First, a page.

National fish hatcheries work to conserve wild Atlantic Salmon.
Today three national fish hatcheries raise Atlantic salmon to support their recovery in the wild.
Craig Brook National Fish Hatchery was established officially as a federal hatchery in 1889 but it had already been operating since 1871, under the direction of fish culture visionary Charles Atkins, through an agreement among several states of the Northeast. Atkins had searched throughout Maine for the perfect location to raise Atlantic salmon to restore the declining species. The site Atkins selected was a vacant mill located at the mouth of Craig Brook on Alamoosook Lake in mid-coast Maine. This began a 48-year career that would earn him a legacy as a pioneer in fisheries conservation and the title "The Father of Atlantic Salmon culture". Over 3 million eggs are produced annually at Craig Brook National Fish Hatchery to support recovery actions, produce future broodstocks, and perpetuate the living gene bank.
Green Lake National Fish Hatchery is a large-scale cold-water hatchery located in Downeast Maine. Built in 1973, the mission of the hatchery has changed from supplementing Atlantic salmon populations in the Penobscot, Merrimack and Connecticut rivers , to a conservation hatchery dedicated to raising river-specific strains of endangered Atlantic salmon for Gulf of Maine rivers. Three out of every four Atlantic salmon returning to U.S. waters come from Green Lake National Fish Hatchery.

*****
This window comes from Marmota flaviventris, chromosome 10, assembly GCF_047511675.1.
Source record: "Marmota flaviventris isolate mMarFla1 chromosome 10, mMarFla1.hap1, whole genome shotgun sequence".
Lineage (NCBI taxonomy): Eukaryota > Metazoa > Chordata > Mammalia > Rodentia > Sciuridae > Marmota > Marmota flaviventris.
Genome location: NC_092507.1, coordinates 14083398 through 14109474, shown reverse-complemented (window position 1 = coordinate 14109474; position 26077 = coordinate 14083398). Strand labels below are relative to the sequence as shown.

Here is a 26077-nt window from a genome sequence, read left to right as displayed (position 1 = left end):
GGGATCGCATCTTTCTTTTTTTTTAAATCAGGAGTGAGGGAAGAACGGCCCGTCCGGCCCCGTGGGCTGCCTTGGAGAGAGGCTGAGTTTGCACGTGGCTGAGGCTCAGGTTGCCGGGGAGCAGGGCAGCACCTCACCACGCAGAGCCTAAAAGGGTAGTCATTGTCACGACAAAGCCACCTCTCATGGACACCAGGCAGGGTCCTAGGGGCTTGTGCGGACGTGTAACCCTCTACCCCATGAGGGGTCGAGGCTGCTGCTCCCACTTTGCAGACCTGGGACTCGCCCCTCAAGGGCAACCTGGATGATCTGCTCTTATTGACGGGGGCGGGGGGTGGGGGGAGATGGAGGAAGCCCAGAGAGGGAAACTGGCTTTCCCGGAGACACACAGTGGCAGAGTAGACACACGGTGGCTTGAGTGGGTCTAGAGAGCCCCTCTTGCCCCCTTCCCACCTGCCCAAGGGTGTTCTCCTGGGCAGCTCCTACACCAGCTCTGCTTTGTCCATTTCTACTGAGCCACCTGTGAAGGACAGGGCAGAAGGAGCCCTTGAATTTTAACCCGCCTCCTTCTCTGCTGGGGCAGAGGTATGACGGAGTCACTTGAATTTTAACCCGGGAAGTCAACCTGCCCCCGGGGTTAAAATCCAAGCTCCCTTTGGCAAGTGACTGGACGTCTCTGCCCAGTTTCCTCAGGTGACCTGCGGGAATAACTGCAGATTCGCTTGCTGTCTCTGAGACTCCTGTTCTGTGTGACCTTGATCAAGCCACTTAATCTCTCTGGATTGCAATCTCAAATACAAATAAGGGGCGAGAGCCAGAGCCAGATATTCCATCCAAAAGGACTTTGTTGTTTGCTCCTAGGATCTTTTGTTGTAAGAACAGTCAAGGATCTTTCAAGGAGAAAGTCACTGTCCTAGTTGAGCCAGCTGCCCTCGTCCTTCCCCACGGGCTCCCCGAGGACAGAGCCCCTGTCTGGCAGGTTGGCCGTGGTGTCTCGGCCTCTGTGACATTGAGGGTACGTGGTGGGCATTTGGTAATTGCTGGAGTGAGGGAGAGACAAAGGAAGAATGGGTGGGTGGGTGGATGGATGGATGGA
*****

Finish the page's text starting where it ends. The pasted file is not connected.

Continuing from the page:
Nashua National Fish Hatchery was established in 1898 and is one of the oldest national fish hatcheries still operating today. Programs at the hatchery support Atlantic salmon, Landlocked Atlantic salmon, American shad, and other aquatic species restoration efforts in many New England waterbodies. Hatcheries serve as a living gene bank for future recovery. The brood populations originate from rivers like the Penobscot, Machias, Narraguagus, Sheepscot, East Machias, Dennys, and Pleasant rivers. These populations are kept genetically distinct as a safety net to prevent extinction and provide genetic resource needed to produce the next generation of Atlantic salmon.
The mission of the U.S. Fish and Wildlife Service is working with others to conserve, protect, and enhance fish, wildlife, plants, and their habitats for the continuing benefit of the American people. Whether you are an angler, a nature enthusiast, or have heritage ties that connect deeply with this species, this recovery effort is made so that Atlantic salmon and the benefits they provide to the environment will be available for future generations. Bottom line: We do all of this for you!